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Behind Luo Wall Hangings


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Gliding above Unending rows of hoary Clouds.

Turbulence. A battle zone for apprehensive passengers,

who miss the divine view: A sparkling orange sun.

Then marshy shores  of Lolwe

Then Luanda’s land unveils.

Luanda means rock

Volcanic rocks

that stand

On many stories

Told

Given by the old.

For the young to uphold.

Past Kisumu, 3/6/2016

 

In my Luo village, every wall hanging has a unique story that is special to its home dweller.  Unlike refined expensive hangings  in urban houses  that are extolled purely for aesthetics and value, each wall hanging often carry a piece of   intimate  family story.

The  uncertainty of having a family member live in the city only  in  search of  livelihood, never knowing when they will return – alive or dead,  requires great faith and often consolation by hanging their picture on the wall.

On entering a middle-aged woman’s hut, do not ask aloud what a dry and faded 1978 calendar is still doing on her wall.You might find  out that her husband who brought it from work at the beginning of that year lost his job on the same month.This misfortune meant that the last salary  he ever brought back home was that  calendar copy. He was  was unable to find another job until his demise.

A visitor never openly admires a picture of a family member on the wall. It may  be that the person whose image he was admiring only died recently and talking about them may   rekindle  memories of an unfair death. You don’t want to pinch a fresh wound.

I wonder why we luos revere death.It shows in our wails and many other funeral  customs and rituals. In deed the only thing we fear more than death, is burying the dead. Or more clearly, the cost of  a burial ceremony. Of course luos are known to have the most intricate and lengthened burial ceremonies in East Africa. However with an economy that has been going down the spiral lane over the last two decades, organizing burials is a logistical nightmare and a daunting duty.  To majority of Luos, the ancestral soil and body is still connected in ways they do not bother to explain to those with different views. Therefore making sure a relative’s body in Nairobi, Mombasa,Kampala, Dodoma, or even abroad, is brought back to Luo land goes without question. Logistics only come to mind ones the grave has been allocated.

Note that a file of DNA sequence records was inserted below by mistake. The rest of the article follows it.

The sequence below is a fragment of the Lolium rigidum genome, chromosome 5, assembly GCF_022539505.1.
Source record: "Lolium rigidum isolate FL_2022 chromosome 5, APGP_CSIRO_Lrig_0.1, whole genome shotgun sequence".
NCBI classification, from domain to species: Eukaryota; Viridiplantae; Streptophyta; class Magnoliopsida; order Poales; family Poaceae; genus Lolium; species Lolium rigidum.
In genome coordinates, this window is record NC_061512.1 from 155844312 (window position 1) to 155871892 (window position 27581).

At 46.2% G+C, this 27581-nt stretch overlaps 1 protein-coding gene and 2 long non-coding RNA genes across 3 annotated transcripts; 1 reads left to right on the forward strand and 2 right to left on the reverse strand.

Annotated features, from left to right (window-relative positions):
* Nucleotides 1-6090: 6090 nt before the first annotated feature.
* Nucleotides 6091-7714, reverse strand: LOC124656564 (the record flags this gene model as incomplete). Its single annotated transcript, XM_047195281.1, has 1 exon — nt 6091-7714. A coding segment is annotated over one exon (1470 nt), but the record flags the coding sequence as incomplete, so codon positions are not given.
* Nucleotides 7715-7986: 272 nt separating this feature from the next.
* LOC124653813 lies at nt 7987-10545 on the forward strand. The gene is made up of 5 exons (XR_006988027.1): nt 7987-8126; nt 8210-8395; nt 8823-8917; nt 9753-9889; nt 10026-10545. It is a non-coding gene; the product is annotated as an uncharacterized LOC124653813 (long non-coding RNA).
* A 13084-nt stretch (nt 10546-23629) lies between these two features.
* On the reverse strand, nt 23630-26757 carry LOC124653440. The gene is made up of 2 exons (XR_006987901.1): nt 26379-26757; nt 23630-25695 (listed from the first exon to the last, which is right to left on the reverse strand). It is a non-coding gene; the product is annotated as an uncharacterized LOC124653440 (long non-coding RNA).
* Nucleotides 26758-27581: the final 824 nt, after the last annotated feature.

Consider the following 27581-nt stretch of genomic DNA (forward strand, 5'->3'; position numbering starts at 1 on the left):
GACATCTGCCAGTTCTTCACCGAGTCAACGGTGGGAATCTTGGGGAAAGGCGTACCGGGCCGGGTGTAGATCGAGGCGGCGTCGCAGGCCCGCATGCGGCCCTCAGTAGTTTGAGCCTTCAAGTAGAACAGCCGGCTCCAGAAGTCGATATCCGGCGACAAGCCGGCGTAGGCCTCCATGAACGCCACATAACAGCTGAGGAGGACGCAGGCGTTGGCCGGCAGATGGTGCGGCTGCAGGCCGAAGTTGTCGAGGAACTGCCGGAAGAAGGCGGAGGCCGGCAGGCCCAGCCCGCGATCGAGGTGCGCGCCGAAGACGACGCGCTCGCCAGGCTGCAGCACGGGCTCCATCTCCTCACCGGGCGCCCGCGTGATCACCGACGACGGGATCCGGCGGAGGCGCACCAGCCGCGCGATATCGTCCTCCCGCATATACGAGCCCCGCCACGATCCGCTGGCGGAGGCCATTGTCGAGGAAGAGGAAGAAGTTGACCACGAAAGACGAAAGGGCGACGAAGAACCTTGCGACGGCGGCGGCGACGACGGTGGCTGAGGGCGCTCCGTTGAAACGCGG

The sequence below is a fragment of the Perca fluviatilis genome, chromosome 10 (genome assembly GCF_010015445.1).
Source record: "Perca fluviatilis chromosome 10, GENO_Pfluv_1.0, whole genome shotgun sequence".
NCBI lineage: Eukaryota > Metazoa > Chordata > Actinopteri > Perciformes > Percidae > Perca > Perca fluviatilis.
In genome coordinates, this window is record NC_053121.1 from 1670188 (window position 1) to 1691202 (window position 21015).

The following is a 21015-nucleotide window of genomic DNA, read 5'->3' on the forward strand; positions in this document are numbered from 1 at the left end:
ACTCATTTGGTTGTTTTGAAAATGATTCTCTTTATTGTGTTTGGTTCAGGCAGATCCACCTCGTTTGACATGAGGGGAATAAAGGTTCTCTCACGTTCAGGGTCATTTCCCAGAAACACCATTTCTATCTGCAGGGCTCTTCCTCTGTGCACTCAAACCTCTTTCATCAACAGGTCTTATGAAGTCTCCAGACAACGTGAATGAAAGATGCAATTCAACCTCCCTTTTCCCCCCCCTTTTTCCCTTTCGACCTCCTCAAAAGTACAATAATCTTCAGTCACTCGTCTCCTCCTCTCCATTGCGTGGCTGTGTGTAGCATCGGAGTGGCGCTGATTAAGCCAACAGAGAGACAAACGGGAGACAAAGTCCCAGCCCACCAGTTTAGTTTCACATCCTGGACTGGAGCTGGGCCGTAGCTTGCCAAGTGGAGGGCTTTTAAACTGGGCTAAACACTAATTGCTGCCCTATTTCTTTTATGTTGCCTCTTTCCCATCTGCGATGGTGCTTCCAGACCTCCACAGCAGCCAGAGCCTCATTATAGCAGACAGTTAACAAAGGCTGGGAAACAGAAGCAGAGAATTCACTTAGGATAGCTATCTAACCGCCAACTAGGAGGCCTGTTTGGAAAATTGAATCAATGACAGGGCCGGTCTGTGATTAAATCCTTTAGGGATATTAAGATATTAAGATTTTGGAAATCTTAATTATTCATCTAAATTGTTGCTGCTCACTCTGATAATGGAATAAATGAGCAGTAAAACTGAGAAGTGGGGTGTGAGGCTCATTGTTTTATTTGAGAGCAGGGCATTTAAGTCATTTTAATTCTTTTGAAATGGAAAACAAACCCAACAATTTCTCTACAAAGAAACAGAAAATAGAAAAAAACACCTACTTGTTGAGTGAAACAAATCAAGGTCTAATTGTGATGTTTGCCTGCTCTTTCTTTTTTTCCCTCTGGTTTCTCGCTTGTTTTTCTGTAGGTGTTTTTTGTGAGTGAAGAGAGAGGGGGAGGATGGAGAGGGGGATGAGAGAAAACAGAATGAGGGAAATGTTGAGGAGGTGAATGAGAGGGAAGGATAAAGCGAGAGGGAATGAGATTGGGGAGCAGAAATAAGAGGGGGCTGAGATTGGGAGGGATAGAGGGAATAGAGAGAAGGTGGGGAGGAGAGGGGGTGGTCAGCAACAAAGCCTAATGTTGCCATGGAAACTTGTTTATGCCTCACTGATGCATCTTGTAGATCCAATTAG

Often they will kneel at the alter in a small corner of the living room, to say a prayer of, Misawa Maria. Many luos in the village are of Afro-Christian denominations, it would be of little wonder to see on a wall supporting the alter, the picture of a black Mary. A stern middle-aged woman with a hijab tightened around her dark face. This is the mother of the, ‘Messiah,’ Simeo Ondete, founder and spiritual leader of the Lejio Maria  an African Inland Church  with about three million members.

To solve the problem of financing the funeral, fundraising is held at the deceased home before the body is brought for burial. This is done during a night vigil fundraising called budho(boothoh). Budho has now evolved into night parties where villagers are encouraged to come and have fun and celebrate the life of the deceased. Since this does not fully qualify as thum (thoom)- which means disco, parents allow their adolescent children to go and join the fun.

On seeing a picture taken by the family in front of a coffin during a burial, one may reckon how some funeral and burial rituals have also been dropped due to religious factors as well as practicality. First, obviously with Christianity came coffins and crosses on the grave instead of covering  the deceased body with cow  hide. However, most luos still plant indigenous trees on the grave as it was done in the old days. The most common tree planted on graves is Siala. Other feared rituals -such as the infamous one where the widow is required to sleep in the same bed with her late husband’s body – are rarely practiced nowadays. However, family members of the bereaved  will still keep vigil, in a consoling night of butho, before the burial. This is now common and widely accepted as a tradition.

As one secretly admires and carefully studies the stories told by Luo wall-hangings, they discover that the Luo culture continues to evolve as modern luos, especially villagers, innovate pragmatic customs to meet immediate needs. Perhaps in future our hybrid customs will also qualify as traditions to a generation of Africans who will  call us  their  ancestors. Who knows. But for sure, Luo villages are some of the most enigmatic places to visit due to enshrined and rather obvious customs that are Delphic to outsiders.

About Aroji Otieno

Observing - LIVING - Feeling

One response »

  1. Love the story, need more of those luo tales. Thank you

    Like

    Reply

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